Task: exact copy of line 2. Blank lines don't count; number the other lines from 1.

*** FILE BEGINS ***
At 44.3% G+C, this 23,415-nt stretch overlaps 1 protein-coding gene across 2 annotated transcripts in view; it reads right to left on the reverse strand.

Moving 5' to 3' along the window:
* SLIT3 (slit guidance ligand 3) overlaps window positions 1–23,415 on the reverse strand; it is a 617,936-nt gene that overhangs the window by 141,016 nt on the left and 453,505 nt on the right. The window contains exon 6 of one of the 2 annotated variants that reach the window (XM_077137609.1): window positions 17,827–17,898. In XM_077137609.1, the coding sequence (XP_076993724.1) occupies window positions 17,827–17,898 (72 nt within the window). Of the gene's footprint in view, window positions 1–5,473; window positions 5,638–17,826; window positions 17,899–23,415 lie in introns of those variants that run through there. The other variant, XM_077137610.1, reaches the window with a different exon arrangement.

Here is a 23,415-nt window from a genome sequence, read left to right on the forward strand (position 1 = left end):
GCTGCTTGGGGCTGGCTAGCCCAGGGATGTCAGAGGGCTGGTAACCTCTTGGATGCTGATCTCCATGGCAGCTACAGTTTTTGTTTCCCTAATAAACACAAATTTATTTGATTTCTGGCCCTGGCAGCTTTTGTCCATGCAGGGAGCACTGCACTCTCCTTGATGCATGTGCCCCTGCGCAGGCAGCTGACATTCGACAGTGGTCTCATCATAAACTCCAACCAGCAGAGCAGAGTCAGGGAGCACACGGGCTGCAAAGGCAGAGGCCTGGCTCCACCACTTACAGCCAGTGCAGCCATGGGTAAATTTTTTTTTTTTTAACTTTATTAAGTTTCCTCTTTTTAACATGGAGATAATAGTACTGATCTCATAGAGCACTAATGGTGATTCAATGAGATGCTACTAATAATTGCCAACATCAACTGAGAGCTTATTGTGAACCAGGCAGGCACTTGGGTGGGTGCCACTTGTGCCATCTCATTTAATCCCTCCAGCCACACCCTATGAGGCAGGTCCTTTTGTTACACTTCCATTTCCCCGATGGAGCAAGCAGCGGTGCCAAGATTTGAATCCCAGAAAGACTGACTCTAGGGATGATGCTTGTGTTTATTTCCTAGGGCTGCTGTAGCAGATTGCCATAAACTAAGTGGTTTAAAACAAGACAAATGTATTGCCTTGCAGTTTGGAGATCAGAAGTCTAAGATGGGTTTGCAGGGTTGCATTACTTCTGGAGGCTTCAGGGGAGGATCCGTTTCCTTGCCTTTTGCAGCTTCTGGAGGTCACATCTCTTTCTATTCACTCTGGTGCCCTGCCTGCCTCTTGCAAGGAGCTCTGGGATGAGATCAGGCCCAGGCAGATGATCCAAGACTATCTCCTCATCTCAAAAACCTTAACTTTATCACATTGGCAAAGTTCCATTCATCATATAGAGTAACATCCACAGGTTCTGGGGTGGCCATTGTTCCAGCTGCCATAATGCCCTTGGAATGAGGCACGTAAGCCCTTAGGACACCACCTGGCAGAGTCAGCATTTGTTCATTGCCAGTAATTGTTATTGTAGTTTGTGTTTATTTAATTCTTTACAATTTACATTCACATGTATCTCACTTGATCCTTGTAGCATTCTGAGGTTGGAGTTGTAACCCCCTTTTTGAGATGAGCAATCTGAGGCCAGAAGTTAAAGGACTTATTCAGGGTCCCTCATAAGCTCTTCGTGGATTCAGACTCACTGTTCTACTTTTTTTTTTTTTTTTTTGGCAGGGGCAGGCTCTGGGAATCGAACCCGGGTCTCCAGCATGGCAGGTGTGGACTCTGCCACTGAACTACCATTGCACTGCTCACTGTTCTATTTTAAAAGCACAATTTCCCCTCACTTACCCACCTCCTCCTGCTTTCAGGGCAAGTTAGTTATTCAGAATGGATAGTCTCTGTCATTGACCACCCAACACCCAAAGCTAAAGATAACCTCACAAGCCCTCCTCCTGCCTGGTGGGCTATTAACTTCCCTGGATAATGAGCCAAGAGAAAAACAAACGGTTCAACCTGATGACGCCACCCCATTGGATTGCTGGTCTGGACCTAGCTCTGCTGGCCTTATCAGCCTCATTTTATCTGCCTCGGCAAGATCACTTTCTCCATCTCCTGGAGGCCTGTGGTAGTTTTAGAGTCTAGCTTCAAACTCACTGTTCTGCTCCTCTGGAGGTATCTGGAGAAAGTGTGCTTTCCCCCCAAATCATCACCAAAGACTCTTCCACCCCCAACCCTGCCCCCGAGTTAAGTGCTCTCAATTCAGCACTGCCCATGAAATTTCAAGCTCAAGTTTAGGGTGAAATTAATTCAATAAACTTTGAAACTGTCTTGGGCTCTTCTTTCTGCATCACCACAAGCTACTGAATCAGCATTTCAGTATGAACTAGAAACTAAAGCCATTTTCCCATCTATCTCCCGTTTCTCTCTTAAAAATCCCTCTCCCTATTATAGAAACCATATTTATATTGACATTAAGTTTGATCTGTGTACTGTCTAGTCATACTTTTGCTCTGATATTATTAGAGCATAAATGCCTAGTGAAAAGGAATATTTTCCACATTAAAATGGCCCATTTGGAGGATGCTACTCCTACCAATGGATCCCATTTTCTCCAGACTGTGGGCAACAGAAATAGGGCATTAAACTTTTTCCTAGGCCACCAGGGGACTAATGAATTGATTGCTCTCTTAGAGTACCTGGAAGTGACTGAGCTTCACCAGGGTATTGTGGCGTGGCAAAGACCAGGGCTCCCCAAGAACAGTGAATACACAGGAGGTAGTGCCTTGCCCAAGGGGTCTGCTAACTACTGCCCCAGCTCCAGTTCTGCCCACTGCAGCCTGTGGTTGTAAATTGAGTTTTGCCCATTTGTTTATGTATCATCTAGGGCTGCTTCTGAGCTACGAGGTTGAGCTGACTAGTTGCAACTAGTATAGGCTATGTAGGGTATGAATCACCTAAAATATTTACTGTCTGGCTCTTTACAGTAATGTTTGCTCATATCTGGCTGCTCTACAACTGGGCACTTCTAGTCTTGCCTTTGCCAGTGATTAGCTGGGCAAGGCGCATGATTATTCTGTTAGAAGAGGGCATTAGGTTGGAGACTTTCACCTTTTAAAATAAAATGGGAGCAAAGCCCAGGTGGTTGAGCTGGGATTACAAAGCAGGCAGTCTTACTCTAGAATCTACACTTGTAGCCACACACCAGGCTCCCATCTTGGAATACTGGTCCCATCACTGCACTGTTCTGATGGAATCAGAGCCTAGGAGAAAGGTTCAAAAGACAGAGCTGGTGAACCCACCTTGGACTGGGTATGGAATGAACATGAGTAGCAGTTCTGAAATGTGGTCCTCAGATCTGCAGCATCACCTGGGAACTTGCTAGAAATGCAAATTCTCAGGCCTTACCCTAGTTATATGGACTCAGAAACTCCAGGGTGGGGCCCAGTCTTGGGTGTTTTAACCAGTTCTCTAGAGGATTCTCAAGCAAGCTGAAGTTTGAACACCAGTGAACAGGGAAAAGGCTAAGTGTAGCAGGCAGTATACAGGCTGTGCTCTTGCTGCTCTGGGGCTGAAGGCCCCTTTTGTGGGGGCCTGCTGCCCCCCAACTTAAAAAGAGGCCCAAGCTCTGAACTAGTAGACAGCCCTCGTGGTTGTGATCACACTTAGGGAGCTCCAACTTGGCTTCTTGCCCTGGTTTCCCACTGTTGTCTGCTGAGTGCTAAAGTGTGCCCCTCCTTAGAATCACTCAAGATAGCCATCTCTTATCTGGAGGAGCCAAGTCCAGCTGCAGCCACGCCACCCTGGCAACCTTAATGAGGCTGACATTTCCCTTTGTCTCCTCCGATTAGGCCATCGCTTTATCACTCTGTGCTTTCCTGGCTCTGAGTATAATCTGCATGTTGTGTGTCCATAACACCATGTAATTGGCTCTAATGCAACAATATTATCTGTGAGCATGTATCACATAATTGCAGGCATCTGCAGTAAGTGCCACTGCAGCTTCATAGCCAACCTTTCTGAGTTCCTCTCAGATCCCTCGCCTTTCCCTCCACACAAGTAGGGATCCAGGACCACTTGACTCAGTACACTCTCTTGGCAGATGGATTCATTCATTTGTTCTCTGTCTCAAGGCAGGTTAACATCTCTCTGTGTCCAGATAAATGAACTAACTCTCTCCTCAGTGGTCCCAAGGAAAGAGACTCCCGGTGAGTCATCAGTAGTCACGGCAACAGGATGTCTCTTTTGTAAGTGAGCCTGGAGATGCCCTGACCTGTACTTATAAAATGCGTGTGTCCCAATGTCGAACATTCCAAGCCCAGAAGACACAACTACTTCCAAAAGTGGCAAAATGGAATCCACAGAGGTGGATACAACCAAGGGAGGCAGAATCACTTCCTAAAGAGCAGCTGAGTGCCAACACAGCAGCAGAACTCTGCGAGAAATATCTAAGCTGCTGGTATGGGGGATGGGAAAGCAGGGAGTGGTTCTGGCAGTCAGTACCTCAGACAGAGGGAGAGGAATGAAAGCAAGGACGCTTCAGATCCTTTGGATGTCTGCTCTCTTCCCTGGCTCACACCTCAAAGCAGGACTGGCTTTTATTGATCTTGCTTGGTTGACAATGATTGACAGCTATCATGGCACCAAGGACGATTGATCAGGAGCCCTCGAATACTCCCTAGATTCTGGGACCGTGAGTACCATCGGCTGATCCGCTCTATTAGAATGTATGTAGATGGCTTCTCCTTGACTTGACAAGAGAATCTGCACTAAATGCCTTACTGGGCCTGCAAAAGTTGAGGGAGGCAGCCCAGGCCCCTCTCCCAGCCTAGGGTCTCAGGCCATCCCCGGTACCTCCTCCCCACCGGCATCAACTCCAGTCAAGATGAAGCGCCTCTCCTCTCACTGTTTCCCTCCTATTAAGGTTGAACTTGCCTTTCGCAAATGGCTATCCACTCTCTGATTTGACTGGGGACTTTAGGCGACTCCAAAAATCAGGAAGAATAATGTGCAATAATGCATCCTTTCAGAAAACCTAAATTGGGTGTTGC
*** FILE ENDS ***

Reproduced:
Moving 5' to 3' along the window: